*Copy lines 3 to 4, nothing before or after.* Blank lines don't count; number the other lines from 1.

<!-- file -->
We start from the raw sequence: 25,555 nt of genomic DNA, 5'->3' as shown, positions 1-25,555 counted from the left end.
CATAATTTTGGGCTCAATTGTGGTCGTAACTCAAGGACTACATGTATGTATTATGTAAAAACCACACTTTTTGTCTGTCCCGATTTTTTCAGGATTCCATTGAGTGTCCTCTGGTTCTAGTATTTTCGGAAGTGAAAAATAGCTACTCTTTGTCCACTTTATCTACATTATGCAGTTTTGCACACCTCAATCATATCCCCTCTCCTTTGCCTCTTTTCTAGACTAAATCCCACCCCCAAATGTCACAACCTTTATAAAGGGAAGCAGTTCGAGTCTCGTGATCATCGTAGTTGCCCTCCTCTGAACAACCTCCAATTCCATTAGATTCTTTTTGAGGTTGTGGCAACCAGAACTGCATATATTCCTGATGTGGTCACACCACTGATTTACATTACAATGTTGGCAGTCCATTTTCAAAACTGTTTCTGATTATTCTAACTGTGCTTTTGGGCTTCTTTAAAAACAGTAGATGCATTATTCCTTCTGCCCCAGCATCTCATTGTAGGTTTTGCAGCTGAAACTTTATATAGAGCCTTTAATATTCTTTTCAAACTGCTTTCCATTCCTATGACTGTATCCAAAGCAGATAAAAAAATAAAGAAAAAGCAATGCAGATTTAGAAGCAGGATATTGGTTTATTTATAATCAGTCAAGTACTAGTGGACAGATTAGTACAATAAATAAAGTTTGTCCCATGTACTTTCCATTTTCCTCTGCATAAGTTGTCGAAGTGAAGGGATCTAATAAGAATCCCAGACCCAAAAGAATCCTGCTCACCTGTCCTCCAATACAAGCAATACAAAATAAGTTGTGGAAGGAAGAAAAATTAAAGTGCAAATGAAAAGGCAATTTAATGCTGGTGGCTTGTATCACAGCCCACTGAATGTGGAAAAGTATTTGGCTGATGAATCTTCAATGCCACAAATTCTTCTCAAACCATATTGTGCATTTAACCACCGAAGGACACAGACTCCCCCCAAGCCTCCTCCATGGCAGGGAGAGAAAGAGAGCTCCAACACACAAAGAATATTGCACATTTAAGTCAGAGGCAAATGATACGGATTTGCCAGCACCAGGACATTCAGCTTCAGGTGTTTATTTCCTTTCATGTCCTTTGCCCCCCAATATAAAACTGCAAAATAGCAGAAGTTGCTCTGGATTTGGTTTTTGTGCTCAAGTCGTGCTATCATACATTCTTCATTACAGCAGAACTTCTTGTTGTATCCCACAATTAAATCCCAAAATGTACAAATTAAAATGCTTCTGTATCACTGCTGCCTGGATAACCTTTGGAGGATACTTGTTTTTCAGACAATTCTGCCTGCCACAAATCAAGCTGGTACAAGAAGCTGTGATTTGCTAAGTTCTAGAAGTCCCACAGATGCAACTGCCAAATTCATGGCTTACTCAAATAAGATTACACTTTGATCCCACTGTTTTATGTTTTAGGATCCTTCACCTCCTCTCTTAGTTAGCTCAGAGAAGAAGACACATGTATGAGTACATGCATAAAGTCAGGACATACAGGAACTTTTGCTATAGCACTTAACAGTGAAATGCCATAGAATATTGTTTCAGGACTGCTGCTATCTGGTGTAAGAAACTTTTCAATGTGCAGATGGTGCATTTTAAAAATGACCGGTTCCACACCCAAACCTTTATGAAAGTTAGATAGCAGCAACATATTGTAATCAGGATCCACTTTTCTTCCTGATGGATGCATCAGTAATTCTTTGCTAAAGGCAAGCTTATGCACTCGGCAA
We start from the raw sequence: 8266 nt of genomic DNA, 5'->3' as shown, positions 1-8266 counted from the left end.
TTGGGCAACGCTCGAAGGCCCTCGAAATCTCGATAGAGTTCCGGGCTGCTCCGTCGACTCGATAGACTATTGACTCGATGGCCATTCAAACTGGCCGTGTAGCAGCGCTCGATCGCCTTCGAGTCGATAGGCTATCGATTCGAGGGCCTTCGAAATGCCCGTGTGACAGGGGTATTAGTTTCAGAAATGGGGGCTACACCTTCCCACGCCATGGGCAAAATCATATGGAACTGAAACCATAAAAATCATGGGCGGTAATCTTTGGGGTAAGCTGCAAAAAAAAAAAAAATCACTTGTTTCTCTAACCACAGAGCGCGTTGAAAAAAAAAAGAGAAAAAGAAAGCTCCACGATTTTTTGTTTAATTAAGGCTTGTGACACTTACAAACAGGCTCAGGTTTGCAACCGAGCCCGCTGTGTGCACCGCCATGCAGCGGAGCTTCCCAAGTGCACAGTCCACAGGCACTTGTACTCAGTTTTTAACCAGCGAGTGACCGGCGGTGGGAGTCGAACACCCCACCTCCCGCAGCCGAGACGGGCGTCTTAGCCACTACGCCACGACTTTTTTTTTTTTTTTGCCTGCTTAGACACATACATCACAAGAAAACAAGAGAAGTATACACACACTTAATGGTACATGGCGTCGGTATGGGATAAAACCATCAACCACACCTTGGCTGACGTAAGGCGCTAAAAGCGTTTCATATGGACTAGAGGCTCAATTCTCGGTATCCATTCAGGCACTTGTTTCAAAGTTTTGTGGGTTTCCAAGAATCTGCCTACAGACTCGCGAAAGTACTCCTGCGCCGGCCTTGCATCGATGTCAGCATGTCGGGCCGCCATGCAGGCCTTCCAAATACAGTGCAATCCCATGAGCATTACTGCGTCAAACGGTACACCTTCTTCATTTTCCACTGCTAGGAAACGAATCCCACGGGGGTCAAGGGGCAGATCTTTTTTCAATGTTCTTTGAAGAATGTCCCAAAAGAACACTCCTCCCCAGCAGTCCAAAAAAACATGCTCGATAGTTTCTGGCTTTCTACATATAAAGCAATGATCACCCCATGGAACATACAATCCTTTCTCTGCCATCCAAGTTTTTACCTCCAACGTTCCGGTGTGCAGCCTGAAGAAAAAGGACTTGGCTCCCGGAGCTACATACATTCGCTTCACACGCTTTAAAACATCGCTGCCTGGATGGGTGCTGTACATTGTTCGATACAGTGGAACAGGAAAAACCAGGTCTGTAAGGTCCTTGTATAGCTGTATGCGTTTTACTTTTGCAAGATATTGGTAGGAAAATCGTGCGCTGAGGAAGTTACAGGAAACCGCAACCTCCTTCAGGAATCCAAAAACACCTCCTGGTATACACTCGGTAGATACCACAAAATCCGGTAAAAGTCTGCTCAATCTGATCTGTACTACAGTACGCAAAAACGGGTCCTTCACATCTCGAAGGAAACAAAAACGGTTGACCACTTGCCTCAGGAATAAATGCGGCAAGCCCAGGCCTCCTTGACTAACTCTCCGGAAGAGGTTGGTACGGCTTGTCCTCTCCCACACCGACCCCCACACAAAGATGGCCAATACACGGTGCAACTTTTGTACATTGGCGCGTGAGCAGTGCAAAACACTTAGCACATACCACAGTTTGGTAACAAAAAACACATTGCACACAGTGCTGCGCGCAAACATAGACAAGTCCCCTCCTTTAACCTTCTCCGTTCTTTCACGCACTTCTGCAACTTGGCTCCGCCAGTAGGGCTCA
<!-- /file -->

We start from the raw sequence: 8266 nt of genomic DNA, 5'->3' as shown, positions 1-8266 counted from the left end.
TTGGGCAACGCTCGAAGGCCCTCGAAATCTCGATAGAGTTCCGGGCTGCTCCGTCGACTCGATAGACTATTGACTCGATGGCCATTCAAACTGGCCGTGTAGCAGCGCTCGATCGCCTTCGAGTCGATAGGCTATCGATTCGAGGGCCTTCGAAATGCCCGTGTGACAGGGGTATTAGTTTCAGAAATGGGGGCTACACCTTCCCACGCCATGGGCAAAATCATATGGAACTGAAACCATAAAAATCATGGGCGGTAATCTTTGGGGTAAGCTGCAAAAAAAAAAAAAATCACTTGTTTCTCTAACCACAGAGCGCGTTGAAAAAAAAAAGAGAAAAAGAAAGCTCCACGATTTTTTGTTTAATTAAGGCTTGTGACACTTACAAACAGGCTCAGGTTTGCAACCGAGCCCGCTGTGTGCACCGCCATGCAGCGGAGCTTCCCAAGTGCACAGTCCACAGGCACTTGTACTCAGTTTTTAACCAGCGAGTGACCGGCGGTGGGAGTCGAACACCCCACCTCCCGCAGCCGAGACGGGCGTCTTAGCCACTACGCCACGACTTTTTTTTTTTTTTTGCCTGCTTAGACACATACATCACAAGAAAACAAGAGAAGTATACACACACTTAATGGTACATGGCGTCGGTATGGGATAAAACCATCAACCACACCTTGGCTGACGTAAGGCGCTAAAAGCGTTTCATATGGACTAGAGGCTCAATTCTCGGTATCCATTCAGGCACTTGTTTCAAAGTTTTGTGGGTTTCCAAGAATCTGCCTACAGACTCGCGAAAGTACTCCTGCGCCGGCCTTGCATCGATGTCAGCATGTCGGGCCGCCATGCAGGCCTTCCAAATACAGTGCAATCCCATGAGCATTACTGCGTCAAACGGTACACCTTCTTCATTTTCCACTGCTAGGAAACGAATCCCACGGGGGTCAAGGGGCAGATCTTTTTTCAATGTTCTTTGAAGAATGTCCCAAAAGAACACTCCTCCCCAGCAGTCCAAAAAAACATGCTCGATAGTTTCTGGCTTTCTACATATAAAGCAATGATCACCCCATGGAACATACAATCCTTTCTCTGCCATCCAAGTTTTTACCTCCAACGTTCCGGTGTGCAGCCTGAAGAAAAAGGACTTGGCTCCCGGAGCTACATACATTCGCTTCACACGCTTTAAAACATCGCTGCCTGGATGGGTGCTGTACATTGTTCGATACAGTGGAACAGGAAAAACCAGGTCTGTAAGGTCCTTGTATAGCTGTATGCGTTTTACTTTTGCAAGATATTGGTAGGAAAATCGTGCGCTGAGGAAGTTACAGGAAACCGCAACCTCCTTCAGGAATCCAAAAACACCTCCTGGTATACACTCGGTAGATACCACAAAATCCGGTAAAAGTCTGCTCAATCTGATCTGTACTACAGTACGCAAAAACGGGTCCTTCACATCTCGAAGGAAACAAAAACGGTTGACCACTTGCCTCAGGAATAAATGCGGCAAGCCCAGGCCTCCTTGACTAACTCTCCGGAAGAGGTTGGTACGGCTTGTCCTCTCCCACACCGACCCCCACACAAAGATGGCCAATACACGGTGCAACTTTTGTACATTGGCGCGTGAGCAGTGCAAAACACTTAGCACATACCACAGTTTGGTAACAAAAAACACATTGCACACAGTGCTGCGCGCAAACATAGACAAGTCCCCTCCTTTAACCTTCTCCGTTCTTTCACGCACTTCTGCAACTTGGCTCCGCCAGTAGGGCTCA